We have investigated the Faraday effect of bismuth-doped rare-earth iron-garnets with varying doping levels of gallium from z = 1.0 to 1.35. We used lutetium to control the film's in-plane magnetic properties and found that gallium doping levels above the compensation point caused a loss of anisotropy control, a canted out-of-plane magnetization in the film, and an extremely weak but linear coercivity above 10 micro-Tesla fields. Using these results we focused on in-plane films to create 8 layer stacks of 500 um thick films to achieve a minimum detectable field of 50 pT at 1 kHz. Unlike previous Magneto-Optic (MO) studies that typically used thin films of approximately 1um thickness, we used approximately 400um thick films to allow experimentation with the final, robust, ideal form the MO sensor would take. We measured what most other MO studies with garnets neglected: the magnetic anisotropy axis or structure within the film. Knowledge of this structure is essential in improving the sensitivity of a stacked MO probe. Studying thick films proved to be key to understanding the magnetic anisotropy and domain properties that can degrade or enhance the sensitivity of the Faraday rotation in bismuth doped rare-earth iron-garnets to an applied magnetic field and to pointing the direction of future research to develop the conditions for rugged magnetometer sensors.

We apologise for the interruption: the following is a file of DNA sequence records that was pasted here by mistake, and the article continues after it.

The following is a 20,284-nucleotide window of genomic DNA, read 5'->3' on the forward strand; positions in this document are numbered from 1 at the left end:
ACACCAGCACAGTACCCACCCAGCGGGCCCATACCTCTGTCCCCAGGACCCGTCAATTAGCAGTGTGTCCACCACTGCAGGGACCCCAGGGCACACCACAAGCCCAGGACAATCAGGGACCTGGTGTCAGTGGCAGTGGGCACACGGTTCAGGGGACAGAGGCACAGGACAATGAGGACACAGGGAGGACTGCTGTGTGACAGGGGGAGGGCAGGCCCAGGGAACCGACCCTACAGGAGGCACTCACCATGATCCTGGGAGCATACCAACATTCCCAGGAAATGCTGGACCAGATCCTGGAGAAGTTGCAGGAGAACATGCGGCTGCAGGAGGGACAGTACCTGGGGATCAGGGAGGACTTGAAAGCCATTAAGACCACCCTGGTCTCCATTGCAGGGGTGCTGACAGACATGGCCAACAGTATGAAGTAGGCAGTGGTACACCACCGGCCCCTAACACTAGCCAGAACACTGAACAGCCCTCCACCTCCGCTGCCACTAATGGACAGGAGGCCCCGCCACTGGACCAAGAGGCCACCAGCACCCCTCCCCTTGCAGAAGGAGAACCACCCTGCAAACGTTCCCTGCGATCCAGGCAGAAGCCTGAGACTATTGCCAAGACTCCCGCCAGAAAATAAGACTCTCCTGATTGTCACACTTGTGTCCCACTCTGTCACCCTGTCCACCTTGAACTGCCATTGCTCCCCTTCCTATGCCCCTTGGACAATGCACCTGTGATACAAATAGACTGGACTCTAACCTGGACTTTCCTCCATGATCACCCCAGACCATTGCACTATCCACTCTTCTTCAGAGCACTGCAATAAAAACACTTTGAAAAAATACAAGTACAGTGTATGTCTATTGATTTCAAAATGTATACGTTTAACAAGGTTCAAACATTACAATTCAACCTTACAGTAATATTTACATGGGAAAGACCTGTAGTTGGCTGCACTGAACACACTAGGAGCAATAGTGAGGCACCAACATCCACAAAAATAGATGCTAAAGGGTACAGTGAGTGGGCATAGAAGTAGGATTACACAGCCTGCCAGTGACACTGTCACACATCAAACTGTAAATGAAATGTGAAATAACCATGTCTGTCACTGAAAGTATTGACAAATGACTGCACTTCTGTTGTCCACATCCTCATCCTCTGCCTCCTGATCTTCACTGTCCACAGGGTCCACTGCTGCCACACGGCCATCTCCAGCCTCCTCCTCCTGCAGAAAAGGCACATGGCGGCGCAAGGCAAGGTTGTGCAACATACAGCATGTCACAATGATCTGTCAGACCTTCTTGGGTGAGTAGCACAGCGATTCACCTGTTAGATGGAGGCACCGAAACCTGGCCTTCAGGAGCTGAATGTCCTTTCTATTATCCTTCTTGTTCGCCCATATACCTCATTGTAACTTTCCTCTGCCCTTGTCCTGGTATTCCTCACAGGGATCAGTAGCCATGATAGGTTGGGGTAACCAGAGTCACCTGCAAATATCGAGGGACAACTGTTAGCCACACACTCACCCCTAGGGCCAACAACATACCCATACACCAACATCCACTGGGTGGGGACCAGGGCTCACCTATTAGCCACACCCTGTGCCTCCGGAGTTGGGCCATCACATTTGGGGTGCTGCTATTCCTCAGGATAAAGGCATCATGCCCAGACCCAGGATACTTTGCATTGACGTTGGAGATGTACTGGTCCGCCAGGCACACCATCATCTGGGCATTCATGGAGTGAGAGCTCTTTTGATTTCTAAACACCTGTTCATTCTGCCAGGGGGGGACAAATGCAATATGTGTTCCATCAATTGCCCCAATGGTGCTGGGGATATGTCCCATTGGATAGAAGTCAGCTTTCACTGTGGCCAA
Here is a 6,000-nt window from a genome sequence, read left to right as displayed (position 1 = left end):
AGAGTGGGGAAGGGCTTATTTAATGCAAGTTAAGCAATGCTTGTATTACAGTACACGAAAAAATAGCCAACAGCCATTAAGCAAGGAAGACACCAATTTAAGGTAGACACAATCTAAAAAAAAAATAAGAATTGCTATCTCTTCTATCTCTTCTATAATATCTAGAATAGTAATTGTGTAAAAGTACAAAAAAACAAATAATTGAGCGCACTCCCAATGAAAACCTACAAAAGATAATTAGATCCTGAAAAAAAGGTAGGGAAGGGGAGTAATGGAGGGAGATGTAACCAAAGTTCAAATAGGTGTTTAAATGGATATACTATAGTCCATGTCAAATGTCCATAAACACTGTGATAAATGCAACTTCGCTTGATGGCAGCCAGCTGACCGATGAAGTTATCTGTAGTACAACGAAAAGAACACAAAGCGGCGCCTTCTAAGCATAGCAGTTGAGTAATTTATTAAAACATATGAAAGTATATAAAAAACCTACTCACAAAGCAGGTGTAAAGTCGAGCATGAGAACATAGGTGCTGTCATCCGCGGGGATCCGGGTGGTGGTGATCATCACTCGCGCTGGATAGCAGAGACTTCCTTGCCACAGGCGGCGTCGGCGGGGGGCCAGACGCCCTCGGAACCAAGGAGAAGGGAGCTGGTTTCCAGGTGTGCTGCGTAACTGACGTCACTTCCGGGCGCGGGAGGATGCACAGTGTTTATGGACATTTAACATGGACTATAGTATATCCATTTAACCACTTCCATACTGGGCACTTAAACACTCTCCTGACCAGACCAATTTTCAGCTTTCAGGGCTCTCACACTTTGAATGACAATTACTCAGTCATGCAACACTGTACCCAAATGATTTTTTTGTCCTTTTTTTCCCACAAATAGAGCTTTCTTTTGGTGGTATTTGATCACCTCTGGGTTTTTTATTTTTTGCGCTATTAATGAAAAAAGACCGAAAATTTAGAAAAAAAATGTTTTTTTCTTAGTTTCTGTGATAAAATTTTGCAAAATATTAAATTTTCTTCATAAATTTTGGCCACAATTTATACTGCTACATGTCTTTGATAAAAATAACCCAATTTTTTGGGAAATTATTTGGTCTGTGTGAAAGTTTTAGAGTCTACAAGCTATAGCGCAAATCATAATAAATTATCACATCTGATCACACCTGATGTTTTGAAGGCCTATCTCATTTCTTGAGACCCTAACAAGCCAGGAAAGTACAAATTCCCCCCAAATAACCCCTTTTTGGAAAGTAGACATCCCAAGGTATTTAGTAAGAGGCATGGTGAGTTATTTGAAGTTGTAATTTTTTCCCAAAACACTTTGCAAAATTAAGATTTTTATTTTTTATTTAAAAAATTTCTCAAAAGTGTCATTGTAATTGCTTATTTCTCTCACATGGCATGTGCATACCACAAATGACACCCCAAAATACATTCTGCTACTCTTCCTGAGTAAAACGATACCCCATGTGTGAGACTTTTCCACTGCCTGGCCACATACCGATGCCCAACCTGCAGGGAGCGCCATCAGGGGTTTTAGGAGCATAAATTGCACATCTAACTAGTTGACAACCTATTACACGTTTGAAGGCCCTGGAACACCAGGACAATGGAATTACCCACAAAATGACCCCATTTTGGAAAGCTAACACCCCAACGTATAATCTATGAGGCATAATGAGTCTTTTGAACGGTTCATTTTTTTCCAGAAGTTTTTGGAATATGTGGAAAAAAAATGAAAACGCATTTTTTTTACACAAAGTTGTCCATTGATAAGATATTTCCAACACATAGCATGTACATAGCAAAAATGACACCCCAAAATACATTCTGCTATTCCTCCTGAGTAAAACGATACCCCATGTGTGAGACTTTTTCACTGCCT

|Commitee:||Riseborough, Peter, Won, Chang-Hee, Wu, Dong Ho|
|School Location:||United States -- Pennsylvania|
|Source:||DAI-B 79/05(E), Dissertation Abstracts International|
|Subjects:||Applied physics, Physics, Condensed matter physics|
|Keywords:||Faraday effect, Gallium, Garnets, Magneto-optics, Magnetometer, Stack|
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